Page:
MOSES LAKE — Some of the kids at Midway Elementary School were excited that first responders were serving breakfast.
“Oh, look! The police!” one boy said as he grabbed a red, plastic food tray and got in line.
But others were not so excited.
“Would you like breakfast?” a teacher asked a thin girl who silently and warily shook her head “no” when she saw who was serving.
“Okay, not today,” the teacher said as the girl walked on.
It was the last day of National School Breakfast Week, organized by the School Nutrition Association as “a weeklong celebration of the School Breakfast Program,” which provides free and reduced-price breakfast to kids in need across the country.
The Moses Lake School District marked the event this year in what is becoming an annual ritual by having police officers, firefighters and paramedics serve breakfast to kids across the district.
And on Friday, they were at Midway Elementary.
“This is my first time doing this, and it was a lot of fun,” said State Patrol Officer Michael Valentine.
Valentine, who is 22 and only graduated from the State Patrol Academy last November, served toast and Pop Tarts, and then spent some time wandering around the Midway cafeteria talking with students and answering questions.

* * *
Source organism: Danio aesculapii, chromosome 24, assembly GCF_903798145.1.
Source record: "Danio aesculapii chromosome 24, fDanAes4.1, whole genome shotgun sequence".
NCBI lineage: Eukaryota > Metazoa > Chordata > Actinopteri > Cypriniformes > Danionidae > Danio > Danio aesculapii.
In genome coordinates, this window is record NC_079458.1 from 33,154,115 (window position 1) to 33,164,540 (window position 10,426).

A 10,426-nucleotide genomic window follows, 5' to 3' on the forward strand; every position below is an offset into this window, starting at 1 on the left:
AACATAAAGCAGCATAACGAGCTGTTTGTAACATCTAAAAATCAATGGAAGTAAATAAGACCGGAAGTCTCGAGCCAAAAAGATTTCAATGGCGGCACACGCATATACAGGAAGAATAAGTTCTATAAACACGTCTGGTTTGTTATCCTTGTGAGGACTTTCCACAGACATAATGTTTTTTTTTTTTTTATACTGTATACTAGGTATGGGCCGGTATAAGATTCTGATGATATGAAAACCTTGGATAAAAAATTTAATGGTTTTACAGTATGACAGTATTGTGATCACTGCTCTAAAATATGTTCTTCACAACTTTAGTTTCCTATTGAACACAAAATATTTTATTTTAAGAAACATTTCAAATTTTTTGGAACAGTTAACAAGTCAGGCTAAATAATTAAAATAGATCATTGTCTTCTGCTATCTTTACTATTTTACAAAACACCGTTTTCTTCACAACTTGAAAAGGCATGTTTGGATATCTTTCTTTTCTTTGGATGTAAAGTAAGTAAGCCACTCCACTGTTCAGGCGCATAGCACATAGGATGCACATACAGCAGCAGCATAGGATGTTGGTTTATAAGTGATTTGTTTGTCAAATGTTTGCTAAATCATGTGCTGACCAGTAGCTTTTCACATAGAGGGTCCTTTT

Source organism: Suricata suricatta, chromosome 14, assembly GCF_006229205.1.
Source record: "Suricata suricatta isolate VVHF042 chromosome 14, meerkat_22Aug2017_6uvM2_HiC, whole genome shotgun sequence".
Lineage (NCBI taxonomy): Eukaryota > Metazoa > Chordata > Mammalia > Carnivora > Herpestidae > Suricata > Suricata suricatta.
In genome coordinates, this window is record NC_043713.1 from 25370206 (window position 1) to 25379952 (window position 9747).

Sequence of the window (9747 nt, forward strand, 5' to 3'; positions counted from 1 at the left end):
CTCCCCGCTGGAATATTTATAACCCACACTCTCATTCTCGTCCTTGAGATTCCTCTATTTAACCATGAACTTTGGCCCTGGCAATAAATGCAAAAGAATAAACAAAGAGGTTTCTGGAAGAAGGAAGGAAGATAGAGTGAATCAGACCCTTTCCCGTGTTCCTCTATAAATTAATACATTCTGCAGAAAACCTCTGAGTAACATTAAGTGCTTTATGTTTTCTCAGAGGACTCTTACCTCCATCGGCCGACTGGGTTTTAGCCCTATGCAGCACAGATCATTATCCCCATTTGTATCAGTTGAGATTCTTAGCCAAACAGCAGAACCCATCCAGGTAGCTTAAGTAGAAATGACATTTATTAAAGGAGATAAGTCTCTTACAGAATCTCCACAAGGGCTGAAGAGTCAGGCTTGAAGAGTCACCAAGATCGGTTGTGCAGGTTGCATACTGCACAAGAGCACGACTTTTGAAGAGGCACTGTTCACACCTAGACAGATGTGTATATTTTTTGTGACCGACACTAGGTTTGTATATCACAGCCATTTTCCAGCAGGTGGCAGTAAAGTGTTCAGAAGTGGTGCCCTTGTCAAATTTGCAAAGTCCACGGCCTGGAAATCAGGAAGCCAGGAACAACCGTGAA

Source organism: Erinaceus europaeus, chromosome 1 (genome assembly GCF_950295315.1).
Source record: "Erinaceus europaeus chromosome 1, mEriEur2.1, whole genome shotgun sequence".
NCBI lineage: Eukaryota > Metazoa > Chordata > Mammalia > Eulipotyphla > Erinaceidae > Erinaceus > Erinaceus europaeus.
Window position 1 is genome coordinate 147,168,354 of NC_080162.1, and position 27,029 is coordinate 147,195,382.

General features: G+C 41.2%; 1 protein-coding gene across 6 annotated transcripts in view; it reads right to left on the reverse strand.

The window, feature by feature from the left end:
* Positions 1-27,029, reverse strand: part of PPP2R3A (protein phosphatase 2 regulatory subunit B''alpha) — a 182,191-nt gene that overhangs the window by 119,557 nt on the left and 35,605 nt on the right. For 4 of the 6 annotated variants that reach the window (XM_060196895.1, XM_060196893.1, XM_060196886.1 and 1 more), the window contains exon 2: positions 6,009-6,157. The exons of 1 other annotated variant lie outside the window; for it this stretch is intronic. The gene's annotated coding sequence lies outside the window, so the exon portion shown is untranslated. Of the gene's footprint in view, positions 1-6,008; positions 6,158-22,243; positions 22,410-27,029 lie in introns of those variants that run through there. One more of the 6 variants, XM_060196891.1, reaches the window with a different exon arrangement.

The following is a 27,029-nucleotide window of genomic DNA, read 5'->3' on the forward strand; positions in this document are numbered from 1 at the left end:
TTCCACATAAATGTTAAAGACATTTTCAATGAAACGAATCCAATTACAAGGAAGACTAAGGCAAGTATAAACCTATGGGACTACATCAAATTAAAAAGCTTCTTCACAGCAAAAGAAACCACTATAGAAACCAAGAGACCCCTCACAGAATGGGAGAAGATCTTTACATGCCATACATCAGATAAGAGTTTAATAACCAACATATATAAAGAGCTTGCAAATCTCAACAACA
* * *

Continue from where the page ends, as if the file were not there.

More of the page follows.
“A lot of kids said they want to be police, and there were a lot of questions about what’s on my belt,” Valentine said. “‘Where’s your Taser?’ That seems to be a popular question today.”
Breanna Murray, the head cook at Midway, said the school typically serves breakfast to around 100 kids in the morning, though Friday they had served 115.
“It’s a blast with the first responders, and this is the second or third year we’ve done this,” Murray said. “It’s a good interaction, it teaches them that the first responders aren’t scary or ominous.”
After breakfast, the kids gather in the school gymnasium to learn a little Hawaiian and sing the University of Hawaii fight song as part of the No Excuses University program, which helps prepare kids for college or technical education after high school.
“Did you know that ‘aloha’ means both hello and goodbye?” A teacher asked the gathered students.
“No way!” one student responded.
“We’re working towards becoming college bound and college readiness,” said Shawn West, the instructional coach at Midway.
But it all begins with breakfast. And a supportive community willing to spend time and invest in its kids.
“I had the opportunity to come interact with the kids, and that’s a good thing,” said Cliff Morgan, a volunteer firefighter with Grant County Fire District No. 5 who spent several mornings last week serving breakfast at Moses Lake schools.
“It’s important to the kids, and ultimately to us,” Morgan added.
Charles H. Featherstone can be reached via email at firstname.lastname@example.org.